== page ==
Fertilize oleander properly

Fertilize oleander properly

Fertilize oleanders during the growing season

During the winter months, the oleander must be watered, but not fertilized: The evergreen plant needs a break in the cold season and should therefore be overwintered as cool as possible. Start the regular fertilization at the beginning of the growing season in March and continue it until the middle, but no later than the end of August. Thereafter, the oleander should no longer be supplied with nutrients so that the shoots can mature in good time before the winter break - this gives the plant, which is only winter-resistant up to around minus five degrees Celsius, a certain protection against cold temperatures. After all, oleanders should be moved to their winter quarters as late as possible.

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Potash fertilizers and lime are also good for oleanders

You can also increase winter hardiness by adding potash fertilizer to the oleander between mid and late August. This supports the shoots in the timely maturation, but must not be used later than specified. Otherwise it can no longer develop its effectiveness. In spring, too, it makes sense to add potash fertilizer and fertilizer lime at the beginning of the growing season, especially if you fertilize with long-term fertilizers.

Which fertilizer is suitable for oleander?

Oleander can be effectively supplied with a variety of fertilizers and tolerates both mineral and organic substances very well.

For the forgetful: slow release fertilizer lasts a long time

If you are forgetful or just want to be on the safe side, you can provide your oleander with a slow-release fertilizer for flowering plants at the beginning of the growing season. Various remedies are available on the market that cover three, four, six or even twelve months. Fertilize the oleander at the beginning of the season and work the fertilizer carefully into the substrate. You then have rest for the specified period of time, and over-fertilization is difficult due to the very slowly released nutrients. Even after or during repotting, the oleander should be supplied with a long-term fertilizer.

Weekly flowering plant or oleander fertilizer

Alternatively, of course, fertilization with a mineral flowering plant or a special oleander fertilizer is also possible, but this - depending on the agent used - should be carried out once or twice a week. It is best to use a liquid fertilizer that you can administer together with the irrigation water. This has the advantage that it can reach the roots more quickly and be better absorbed.

Oleander tolerates organic fertilizers very well

If you like it more natural, you can of course also use natural fertilizers such as compost, manure and horn shavings (€ 6.39 at Amazon *). These fertilizers also release their nutrients very slowly, so that overfertilization is practically impossible. Provide your oleander in early spring and early summer with organic fertilizer, which is thoroughly worked into the substrate. Even when repotting (this should be done in early spring if possible!) The plant substrate can be enriched with compost and horn shavings (€ 6.39 at Amazon *).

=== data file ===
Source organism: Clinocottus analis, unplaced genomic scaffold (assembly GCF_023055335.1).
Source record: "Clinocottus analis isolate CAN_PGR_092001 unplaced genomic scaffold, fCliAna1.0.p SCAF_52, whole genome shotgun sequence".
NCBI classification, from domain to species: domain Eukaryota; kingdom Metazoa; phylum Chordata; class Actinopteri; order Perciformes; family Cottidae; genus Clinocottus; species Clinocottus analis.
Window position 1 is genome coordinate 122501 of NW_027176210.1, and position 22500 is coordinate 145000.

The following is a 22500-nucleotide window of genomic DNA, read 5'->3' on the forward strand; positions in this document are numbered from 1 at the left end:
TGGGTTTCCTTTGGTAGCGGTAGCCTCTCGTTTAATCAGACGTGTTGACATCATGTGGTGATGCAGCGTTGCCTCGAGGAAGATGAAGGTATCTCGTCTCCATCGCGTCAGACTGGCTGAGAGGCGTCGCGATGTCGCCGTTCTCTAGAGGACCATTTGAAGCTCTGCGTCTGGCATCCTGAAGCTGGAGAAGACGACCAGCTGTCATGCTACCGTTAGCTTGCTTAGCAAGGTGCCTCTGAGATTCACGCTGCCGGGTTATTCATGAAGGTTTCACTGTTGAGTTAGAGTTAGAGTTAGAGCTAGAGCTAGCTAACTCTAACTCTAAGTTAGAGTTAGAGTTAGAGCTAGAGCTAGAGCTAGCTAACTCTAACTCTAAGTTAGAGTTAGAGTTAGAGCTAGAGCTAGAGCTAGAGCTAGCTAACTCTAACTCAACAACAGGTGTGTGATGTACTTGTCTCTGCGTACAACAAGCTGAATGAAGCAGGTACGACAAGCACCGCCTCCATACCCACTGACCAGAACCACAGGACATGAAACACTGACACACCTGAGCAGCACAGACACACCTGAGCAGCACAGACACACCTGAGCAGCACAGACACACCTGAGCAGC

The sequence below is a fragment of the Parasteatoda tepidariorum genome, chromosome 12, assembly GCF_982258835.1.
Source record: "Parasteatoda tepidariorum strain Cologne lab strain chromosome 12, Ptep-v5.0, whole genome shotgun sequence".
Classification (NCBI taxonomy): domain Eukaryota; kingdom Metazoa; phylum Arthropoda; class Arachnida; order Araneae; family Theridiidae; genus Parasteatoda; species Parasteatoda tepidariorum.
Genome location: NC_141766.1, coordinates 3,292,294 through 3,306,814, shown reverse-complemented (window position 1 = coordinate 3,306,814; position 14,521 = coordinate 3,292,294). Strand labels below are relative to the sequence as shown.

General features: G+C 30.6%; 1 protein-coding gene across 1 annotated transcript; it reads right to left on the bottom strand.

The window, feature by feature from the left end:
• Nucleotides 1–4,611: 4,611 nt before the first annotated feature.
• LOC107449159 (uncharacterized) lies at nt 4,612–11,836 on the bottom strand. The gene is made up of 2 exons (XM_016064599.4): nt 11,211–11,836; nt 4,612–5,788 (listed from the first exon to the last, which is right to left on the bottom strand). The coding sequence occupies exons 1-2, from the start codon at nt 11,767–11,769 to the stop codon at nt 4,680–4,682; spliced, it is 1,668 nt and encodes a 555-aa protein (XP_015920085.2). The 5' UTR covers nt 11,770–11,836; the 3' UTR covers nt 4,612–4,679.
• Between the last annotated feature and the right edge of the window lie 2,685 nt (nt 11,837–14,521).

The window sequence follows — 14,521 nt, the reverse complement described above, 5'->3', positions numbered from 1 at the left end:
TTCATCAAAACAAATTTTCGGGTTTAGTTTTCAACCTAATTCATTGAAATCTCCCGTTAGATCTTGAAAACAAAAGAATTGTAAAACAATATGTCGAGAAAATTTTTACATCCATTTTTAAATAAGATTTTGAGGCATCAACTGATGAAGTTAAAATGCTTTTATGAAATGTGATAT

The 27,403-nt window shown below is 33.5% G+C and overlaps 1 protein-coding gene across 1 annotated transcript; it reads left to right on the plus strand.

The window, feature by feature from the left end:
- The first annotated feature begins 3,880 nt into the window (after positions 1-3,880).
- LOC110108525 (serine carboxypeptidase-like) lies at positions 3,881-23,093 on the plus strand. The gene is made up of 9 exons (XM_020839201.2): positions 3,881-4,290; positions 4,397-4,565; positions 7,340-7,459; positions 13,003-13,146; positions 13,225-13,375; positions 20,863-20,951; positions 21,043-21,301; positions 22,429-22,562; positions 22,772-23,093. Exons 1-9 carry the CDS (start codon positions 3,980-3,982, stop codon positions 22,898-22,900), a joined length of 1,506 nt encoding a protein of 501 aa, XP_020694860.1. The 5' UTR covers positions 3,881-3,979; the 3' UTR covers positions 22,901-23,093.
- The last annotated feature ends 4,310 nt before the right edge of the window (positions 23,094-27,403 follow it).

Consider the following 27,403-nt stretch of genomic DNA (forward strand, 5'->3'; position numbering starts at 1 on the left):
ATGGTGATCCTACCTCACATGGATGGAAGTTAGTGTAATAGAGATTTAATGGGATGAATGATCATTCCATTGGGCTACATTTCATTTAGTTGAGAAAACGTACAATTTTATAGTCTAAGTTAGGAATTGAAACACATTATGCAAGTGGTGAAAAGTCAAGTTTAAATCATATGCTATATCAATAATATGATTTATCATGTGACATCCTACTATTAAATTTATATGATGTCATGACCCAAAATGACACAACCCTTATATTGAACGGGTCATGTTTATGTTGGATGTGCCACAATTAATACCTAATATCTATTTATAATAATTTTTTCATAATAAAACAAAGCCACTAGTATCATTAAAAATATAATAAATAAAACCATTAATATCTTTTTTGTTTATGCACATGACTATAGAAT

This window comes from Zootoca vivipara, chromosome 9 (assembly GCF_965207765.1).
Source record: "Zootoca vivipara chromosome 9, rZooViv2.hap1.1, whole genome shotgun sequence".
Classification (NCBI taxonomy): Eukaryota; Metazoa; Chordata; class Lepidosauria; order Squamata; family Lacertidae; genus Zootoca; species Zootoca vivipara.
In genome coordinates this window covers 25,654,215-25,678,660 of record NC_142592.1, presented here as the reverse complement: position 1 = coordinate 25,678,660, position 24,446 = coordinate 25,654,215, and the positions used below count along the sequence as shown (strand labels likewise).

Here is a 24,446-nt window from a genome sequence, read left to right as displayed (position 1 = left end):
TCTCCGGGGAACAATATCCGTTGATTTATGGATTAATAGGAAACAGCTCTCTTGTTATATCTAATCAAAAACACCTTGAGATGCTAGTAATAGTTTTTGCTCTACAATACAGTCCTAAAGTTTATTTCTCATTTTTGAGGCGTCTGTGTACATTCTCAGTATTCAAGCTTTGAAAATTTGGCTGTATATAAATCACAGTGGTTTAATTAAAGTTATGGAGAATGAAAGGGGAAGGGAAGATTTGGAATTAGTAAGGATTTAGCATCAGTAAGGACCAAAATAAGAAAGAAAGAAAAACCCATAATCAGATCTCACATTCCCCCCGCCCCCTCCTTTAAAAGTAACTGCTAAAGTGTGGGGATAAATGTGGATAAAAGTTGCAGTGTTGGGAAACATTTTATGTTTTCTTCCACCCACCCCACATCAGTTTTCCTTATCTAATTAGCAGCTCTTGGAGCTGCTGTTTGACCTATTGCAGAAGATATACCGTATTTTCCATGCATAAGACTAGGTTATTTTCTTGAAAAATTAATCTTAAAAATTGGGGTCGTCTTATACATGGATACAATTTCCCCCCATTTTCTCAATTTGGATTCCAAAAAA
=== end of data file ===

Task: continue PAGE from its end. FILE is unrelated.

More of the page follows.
Extra tip: fertilize the oleander with tea or coffee grounds

A very special as well as particularly cheap insider tip for fertilizing strongly consuming plants such as oleander is the use of tea or coffee grounds. Coffee grounds in particular contain a lot of valuable nutrients and are valuable fertilizers, which in many households are also obtained free of charge - and are usually thrown away. You can use coffee grounds fresh, but you can also dry them and then store them in an airtight container for the next use.

Fertilize oleander with blue grain

Fertilization with blue grain is also possible with oleander, many hobby gardeners have had very good experiences with it. However, the very nitrogenous blue grain can quickly become over-fertilized, which stimulates the shoot growth immensely, but hardly any flowers are formed - too much nitrogen in the fertilizer is poison for a rich flowering. When dosed correctly (be sure to follow the instructions!), You can't go wrong with Blaukorn. If you want to be on the safe side, you can also fertilize your oleander with compost at the beginning of the growing season - this ensures a balanced mineral balance.

Recognize nutrient deficiency in good time

Above all, yellow leaves are sure signs of insufficient fertilization - especially if the oleander not only has isolated yellow leaves, but a large number of leaves turn yellow within a short period of time. Isolated yellow leaves are normal, however, as this is a natural aging of the leaves. A meager bloom or stunted blooms can indicate a nutritional deficiency, often in combination with fungal or bacterial diseases.


With mineral fertilizers in particular, you should strictly follow the manufacturer's dosage instructions in order to avoid over-fertilization. However, if you mean it too well, it is not necessarily fatal. Pay attention to the leaf edges: If they become brown and dry, you should reduce the amount and / or frequency of fertilization or switch to another fertilizer. These leaf margin necrosis unfortunately remain visible for a very long time.